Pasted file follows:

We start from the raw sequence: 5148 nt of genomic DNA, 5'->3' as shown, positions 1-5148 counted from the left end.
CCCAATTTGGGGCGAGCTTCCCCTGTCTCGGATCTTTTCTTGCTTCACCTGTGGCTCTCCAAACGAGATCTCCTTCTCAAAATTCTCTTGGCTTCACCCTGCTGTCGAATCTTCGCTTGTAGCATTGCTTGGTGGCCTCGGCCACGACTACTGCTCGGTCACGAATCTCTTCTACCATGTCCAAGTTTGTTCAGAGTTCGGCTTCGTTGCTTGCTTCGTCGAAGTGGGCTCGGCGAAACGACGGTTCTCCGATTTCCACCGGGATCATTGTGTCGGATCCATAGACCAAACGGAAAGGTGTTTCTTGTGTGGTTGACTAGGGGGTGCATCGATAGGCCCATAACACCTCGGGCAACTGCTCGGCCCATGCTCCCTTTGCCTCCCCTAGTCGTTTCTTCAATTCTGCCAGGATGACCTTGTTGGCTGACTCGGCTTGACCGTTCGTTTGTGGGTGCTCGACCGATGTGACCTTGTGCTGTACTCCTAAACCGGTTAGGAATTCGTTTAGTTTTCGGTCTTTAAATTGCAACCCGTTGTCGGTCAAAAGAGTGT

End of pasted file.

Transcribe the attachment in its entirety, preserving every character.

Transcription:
We start from the raw sequence: 5148 nt of genomic DNA, 5'->3' as shown, positions 1-5148 counted from the left end.
CCCAATTTGGGGCGAGCTTCCCCTGTCTCGGATCTTTTCTTGCTTCACCTGTGGCTCTCCAAACGAGATCTCCTTCTCAAAATTCTCTTGGCTTCACCCTGCTGTCGAATCTTCGCTTGTAGCATTGCTTGGTGGCCTCGGCCACGACTACTGCTCGGTCACGAATCTCTTCTACCATGTCCAAGTTTGTTCAGAGTTCGGCTTCGTTGCTTGCTTCGTCGAAGTGGGCTCGGCGAAACGACGGTTCTCCGATTTCCACCGGGATCATTGTGTCGGATCCATAGACCAAACGGAAAGGTGTTTCTTGTGTGGTTGACTAGGGGGTGCATCGATAGGCCCATAACACCTCGGGCAACTGCTCGGCCCATGCTCCCTTTGCCTCCCCTAGTCGTTTCTTCAATTCTGCCAGGATGACCTTGTTGGCTGACTCGGCTTGACCGTTCGTTTGTGGGTGCTCGACCGATGTGACCTTGTGCTGTACTCCTAAACCGGTTAGGAATTCGTTTAGTTTTCGGTCTTTAAATTGCAACCCGTTGTCGGTCAAAAGAGTGT